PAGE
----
okfThere are a lot of conversations going on in the community about Open Data, specifically on the Open Knowledge Foundation email list. A recent blog post announces a working group on Open Data in Science and I’ve sent an email offering to provide input. Hosting ChemSpider has certainly allowed me to get engaged in frontline conversations regarding people’s willingness to share their data and what the perceived differences of Open vs Free are. I don’t have all the answers to all the questions but this area is a growing area of interest and concern for scientists and will likely remain in the spotlight for the foreseeable future. My judgment is that the majority of scientists do not care whether data are free or Open despite the potential repercussions in terms of reuse that this distinction will produce. Scientists do care about whether their own data are free or Open as soon as I discuss with them what the differences are (based on my own understanding of the differences!). See my previous post

In this regard let’s chat about the Spectral Game for a moment. The Spectral Game is, even now, a resounding success and, in many ways, is surpassing our early expectations in terms of capability and usage. As of last week spectra had been viewed 20,261 times by 1305 unique visitors from47 countries. That’s quite amazing for an online game for chemists that is proliferating through word of mouth (blogs, emails, RSS feeds) only. The spectral game is fed by Open Data and now has over 1000 spectra feeding into the game. These have been supplied by scientists willing to make their data Open and by myself, sourcing data and processing during long evenings in front of a good movie. Open Data has been the criterion we have used to feed the Spectral Game

nistRecently Jean-Claude Bradley and I were talking about expanding the dataset on the spectral game to include more Mass Spectral, Infrared and UV-Vis data. The NIST Webbook is a rich source of such information and the data CAN be downloaded as JCAMP spectra for local processing. Due to the gracious nature of the people at NIST a request to allow us to download and use some of their data in the spectral game was greeted with full support and we have permission to do so and have already started the process. An example set of spectra can be found for Cholesterol (here) where there is now HNMR, CNMR, EI-MS, UV and IR data. The data were downloaded via this page: http://webbook.nist.gov/cgi/cbook.cgi?Name=cholesterol&Units=SI . The data are NOT Open Data however. If you visit the spectral pages you will see the ownership declared specifically. For the MS page it says :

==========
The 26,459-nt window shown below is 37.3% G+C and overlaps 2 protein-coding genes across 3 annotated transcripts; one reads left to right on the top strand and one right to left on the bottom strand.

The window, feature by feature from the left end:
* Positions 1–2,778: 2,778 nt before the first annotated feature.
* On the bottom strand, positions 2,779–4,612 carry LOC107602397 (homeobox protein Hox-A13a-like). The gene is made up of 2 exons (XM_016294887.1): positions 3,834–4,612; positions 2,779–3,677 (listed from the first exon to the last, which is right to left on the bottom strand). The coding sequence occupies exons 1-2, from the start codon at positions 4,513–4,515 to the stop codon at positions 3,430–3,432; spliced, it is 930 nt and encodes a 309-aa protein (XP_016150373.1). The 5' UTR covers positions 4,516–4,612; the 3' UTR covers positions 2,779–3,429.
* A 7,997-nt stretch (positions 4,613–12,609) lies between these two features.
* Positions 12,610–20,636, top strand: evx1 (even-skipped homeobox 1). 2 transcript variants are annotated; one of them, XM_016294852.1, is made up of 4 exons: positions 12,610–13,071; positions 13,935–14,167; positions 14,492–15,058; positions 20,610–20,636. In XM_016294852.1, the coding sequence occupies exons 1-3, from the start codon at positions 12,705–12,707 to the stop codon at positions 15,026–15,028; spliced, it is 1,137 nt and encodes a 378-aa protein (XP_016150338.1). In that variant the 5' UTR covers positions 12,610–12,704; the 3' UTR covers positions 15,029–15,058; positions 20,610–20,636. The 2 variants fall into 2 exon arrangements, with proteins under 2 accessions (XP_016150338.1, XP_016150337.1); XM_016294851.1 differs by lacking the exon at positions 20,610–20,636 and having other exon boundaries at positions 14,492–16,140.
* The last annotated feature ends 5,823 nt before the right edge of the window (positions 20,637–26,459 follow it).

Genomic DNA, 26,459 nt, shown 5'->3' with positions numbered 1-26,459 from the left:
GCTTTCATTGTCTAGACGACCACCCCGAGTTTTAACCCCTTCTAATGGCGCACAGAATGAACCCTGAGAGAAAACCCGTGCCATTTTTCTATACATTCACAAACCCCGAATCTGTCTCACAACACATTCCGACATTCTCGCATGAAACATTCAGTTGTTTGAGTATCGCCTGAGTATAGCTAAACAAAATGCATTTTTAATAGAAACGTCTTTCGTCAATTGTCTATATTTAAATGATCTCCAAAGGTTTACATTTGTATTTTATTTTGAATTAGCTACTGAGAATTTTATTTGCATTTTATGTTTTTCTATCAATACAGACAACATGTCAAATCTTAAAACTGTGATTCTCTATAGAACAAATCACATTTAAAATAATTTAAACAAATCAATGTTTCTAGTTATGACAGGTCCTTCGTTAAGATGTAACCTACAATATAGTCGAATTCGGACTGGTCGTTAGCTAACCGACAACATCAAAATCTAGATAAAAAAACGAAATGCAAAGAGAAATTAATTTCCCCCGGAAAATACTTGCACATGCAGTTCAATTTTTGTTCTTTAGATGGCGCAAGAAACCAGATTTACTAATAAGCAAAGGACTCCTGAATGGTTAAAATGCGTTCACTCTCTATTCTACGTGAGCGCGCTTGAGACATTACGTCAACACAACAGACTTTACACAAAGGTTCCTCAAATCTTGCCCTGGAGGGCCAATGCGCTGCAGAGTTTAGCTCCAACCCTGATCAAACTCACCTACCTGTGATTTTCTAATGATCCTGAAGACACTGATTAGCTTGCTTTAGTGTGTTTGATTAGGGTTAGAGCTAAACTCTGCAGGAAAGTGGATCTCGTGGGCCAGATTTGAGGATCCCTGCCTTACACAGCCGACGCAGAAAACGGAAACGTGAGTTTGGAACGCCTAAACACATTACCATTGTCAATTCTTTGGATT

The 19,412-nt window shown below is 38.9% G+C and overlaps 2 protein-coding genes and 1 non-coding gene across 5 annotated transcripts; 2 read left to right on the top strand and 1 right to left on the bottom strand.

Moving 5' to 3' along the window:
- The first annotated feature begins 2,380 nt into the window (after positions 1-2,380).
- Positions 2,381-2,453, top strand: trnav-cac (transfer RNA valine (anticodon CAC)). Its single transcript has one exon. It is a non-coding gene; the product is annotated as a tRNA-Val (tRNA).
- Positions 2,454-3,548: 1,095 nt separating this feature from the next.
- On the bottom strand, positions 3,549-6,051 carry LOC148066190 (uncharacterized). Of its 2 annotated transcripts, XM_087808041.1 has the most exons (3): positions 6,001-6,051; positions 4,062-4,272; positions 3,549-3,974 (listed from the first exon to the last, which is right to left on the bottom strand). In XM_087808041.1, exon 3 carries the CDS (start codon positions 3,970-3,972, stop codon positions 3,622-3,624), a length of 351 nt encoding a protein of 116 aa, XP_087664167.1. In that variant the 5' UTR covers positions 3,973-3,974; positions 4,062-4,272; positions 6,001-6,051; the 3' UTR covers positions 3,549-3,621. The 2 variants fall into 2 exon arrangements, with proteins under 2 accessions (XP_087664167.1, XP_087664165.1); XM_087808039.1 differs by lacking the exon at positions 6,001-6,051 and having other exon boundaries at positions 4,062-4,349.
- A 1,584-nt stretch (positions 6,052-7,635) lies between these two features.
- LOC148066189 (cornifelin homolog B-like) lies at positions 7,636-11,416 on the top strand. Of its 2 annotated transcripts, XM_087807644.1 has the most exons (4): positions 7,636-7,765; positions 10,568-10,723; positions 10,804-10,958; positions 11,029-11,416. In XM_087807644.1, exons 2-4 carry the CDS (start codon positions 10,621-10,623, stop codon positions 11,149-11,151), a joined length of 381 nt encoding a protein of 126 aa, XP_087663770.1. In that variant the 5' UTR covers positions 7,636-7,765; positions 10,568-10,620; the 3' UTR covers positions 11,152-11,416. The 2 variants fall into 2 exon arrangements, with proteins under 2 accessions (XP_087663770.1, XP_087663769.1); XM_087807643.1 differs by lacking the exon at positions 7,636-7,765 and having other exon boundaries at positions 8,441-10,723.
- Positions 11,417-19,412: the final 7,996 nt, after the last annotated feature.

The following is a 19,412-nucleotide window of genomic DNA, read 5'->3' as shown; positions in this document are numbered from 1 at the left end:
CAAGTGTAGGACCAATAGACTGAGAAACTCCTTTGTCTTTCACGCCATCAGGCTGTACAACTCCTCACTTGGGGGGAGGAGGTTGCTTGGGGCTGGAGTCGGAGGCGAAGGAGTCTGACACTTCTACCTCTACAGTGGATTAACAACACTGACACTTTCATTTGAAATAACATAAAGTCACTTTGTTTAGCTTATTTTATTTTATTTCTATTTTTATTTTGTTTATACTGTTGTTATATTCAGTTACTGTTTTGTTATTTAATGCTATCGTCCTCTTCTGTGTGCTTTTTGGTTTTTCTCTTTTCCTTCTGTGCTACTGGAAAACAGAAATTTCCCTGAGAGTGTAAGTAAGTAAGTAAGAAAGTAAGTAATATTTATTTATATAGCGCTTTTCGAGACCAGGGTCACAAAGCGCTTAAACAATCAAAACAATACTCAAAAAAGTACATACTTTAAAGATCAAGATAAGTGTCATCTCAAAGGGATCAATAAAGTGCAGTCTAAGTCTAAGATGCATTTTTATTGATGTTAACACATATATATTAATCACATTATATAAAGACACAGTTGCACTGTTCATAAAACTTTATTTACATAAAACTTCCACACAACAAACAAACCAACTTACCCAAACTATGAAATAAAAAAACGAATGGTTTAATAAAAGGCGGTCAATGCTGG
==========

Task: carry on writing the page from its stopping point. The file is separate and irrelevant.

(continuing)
Owner    NIST Mass Spectrometry Data Center
Collection (C) 2007 copyright by the U.S. Secretary of Commerce on behalf of the United States of America. All rights reserved.
Origin    T.IIDA NIHON UNIVERSITY, KORIYAMA, FUKUSHIMA-KEN, JAPAN
NIST MS number    67286

and for the IR spectra there are multiple sources:

Data compiled by: Coblentz Society, Inc.

* SOLID (KBr DISC) VS KBr
$$SEE 5095 FOR SOLUTION; PERKIN-ELMER 21 (GRATING); DIGITIZED BY COBLENTZ SOCIETY (BATCH I) FROM HARD COPY; 2 cm-1 resolution
* SOLID (MINERAL OIL MULL); Not specified, most likely a prism, grating, or hybrid spectrometer.; DIGITIZED BY NIST FROM HARD COPY; 4 cm-1 resolution
* SOLUTION 1% (CS2 FOR 2-15 microns, AND C2Cl4 FOR 5.5-7.2 microns)
$$SEE 5106 FOR KBr DISC; PERKIN-ELMER 21 (GRATING); DIGITIZED BY COBLENTZ SOCIETY (BATCH I) FROM HARD COPY; 2 cm-1 resolution

coblentzBoth NIST and the Coblentz Society generate revenue from some of their data collections despite the fact that these data on Webbook are offered free for viewing. The NIST MS database is the most widely distributed MS database in the world (I believe) and they also offer an IR database for sale . Other data are available (1) The Coblentz society have been building their databases for decades and also offer them for sale. If you look at the prices of the Coblentz collection or the NIST IR collection they are a a hundred to 2 hundred dollars per collection. Maybe some rich uncle could write a check and release them into the world of Open Data for all to use? Otherwise the groups maintaining these collections deserve to have their costs covered at a minimum..which is probably what their revenue streams from these databases allow.

We are thankful to NIST to allow us to upload spectra from the Webbook and we have started to upload data. It will only be a slice of the collection. We will flag the data on our side as NOT Open Data but “Can be accessed by Spectral Game”. In this way the game grows in its types of data but we respect the licenses of the contributors. Open Data vs Free Data vs Pragmatic Usability…maybe the OKF can participate in negotiating the release of such data sources into the public domain and, where appropriate, sourcing some funding to allow them to do it?

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